Anand L. Rai’s Raanjhanaa is a film with ambition and beauty. In riotous Varanasi, the dark-skinned, wiry son of a Hindu priest (with Tamil lineage) is mind-warpingly in love with the hoity-toity, supercilious daughter of a wealthy Muslim couple. In the potently Communist campus of Jawaharlal Nehru University, Delhi, love and ignorance test political idealism. The bigger ideas of the story based on a Tamil folk tale and ably adapted to contemporary times and themes by Himanshu Sharma are manhood, remorse, courage and the strange workings of destiny.

There’s a lot happening in Raanjhanaa although not all of it neatly collates on screen. Rai’s treatment is lyrical and his ingredients are that of a sweeping Bollywood drama: a story charged with emotions, A. R. Rahman’s staple lilts, the camera’s busy, colourful frames and a tempo accentuated by the background music. The unlikely hero’s remarkable arc is the events and lives which surround him not quite forming a seamless ring. As much as Sonam Kapoor’s stilted histrionics try to derail the already overburdened plot, Dhanush keeps the film buoyant and watchable till the last scene.

The lives of Kundan and Zoya are inseparable later in Delhi, on another fateful course which leads to the climax.

The story is rife with communal tension but not much is made of it by the dialogues or the scenes. Refreshingly enough, their being from two faiths opposed and historically inimical to each other is not what lends the film its headlong, fatalistic charge. What does are things that have little to do with religion and more with emotions, and thwarted emotions. There is no romanticized message of Hindu-Muslim union that popular Hindi cinema is notorious for.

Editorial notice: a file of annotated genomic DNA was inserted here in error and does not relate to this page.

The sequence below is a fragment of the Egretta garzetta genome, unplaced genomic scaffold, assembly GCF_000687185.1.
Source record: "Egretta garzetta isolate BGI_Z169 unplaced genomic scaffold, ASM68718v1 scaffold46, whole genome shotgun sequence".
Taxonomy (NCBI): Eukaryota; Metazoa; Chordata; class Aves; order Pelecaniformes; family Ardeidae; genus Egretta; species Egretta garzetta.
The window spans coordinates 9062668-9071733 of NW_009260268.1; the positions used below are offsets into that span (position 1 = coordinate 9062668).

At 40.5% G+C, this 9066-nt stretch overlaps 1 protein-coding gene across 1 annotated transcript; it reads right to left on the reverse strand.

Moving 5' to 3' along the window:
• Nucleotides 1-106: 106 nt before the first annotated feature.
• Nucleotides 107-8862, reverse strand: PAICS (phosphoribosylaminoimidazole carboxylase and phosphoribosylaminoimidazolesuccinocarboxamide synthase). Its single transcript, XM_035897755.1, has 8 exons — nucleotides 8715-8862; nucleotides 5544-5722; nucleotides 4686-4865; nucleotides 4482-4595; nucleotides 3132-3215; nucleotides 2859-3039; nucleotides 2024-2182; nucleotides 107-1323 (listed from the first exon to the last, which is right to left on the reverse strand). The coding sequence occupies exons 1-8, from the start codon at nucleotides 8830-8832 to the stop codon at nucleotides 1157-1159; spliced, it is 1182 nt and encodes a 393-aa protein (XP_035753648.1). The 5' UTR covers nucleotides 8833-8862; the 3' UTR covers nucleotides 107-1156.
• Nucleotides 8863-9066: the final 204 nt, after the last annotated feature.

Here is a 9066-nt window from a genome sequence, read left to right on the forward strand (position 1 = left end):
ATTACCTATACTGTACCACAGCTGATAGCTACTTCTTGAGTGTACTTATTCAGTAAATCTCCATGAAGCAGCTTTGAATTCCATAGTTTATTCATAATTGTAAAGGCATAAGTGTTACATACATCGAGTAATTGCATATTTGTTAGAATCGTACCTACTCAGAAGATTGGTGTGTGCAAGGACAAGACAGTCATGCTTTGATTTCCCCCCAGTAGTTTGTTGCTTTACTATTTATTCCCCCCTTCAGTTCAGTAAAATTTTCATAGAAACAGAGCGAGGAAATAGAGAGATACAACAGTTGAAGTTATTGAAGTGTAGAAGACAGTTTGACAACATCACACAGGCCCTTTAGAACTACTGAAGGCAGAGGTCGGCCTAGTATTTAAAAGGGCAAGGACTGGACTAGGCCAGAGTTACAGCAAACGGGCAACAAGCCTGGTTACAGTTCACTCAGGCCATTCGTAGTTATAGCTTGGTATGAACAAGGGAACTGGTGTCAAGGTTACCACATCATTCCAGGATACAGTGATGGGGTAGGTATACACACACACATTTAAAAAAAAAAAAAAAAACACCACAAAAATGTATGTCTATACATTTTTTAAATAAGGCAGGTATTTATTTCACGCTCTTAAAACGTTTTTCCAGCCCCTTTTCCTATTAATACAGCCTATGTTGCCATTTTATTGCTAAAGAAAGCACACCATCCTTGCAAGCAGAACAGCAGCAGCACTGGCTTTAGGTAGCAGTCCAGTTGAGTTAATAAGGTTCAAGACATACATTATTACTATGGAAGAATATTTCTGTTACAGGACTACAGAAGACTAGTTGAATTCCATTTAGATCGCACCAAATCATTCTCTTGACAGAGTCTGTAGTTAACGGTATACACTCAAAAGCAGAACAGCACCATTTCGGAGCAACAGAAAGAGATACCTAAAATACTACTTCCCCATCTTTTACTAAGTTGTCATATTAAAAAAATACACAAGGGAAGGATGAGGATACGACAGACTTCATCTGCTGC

The first half is humorous, charming and believable. The local tongue and flavour of small town Uttar Pradesh are authentic. Kundan is dishevelled and small, but self-aware to the point of being foolish. You don’t know what he will do next. The second half is less life-like. The director does not seem entirely at ease with the familiar Delhi scene of political tussles—between corruption and idealism, the big greedy wolves and the kurta-wearing small elite. Most of these scenes are shallow. Kundan’s unwitting presence through these two worlds keeps the narrative engrossing. It is when the film tries to dovetail the two worlds in a grand finale of romantic union that the wheels start coming off and it is all a fretful jumble.

Dhanush is doing here what he does best. In Tamil cinema, he is not the invincible hero, but the everyman who triumphs despite his workaday antics. He has developed that niche. His Hindi debut has that template. Kapoor has not progressed even a bit from the raw, fumbling actor she was five years ago. In the second half, Zoya could have overshadowed Kundan, but far from it, Kapoor makes her character flat and supine—I felt not a rumble of sympathy for Zoya, on paper devastated and knotted. Deol has a blink-and-miss role but leaves a mark. Ayyub is a brilliant comic actor. Kundan’s childhood friend (Swara Bhaskar), who nurtures the lifelong dream of marrying him, is a caricature, who, for reasons unjustified, is the most manhandled person in the film—pushed and slapped by Kundan especially, to discomforting effect.

So the lead performance shines, the writing complementing it. Rahman’s music set to the tragicomic beats of this man’s life makes Raanjhanaa a film to watch.

Raanjhanaa released in theatres on Friday.

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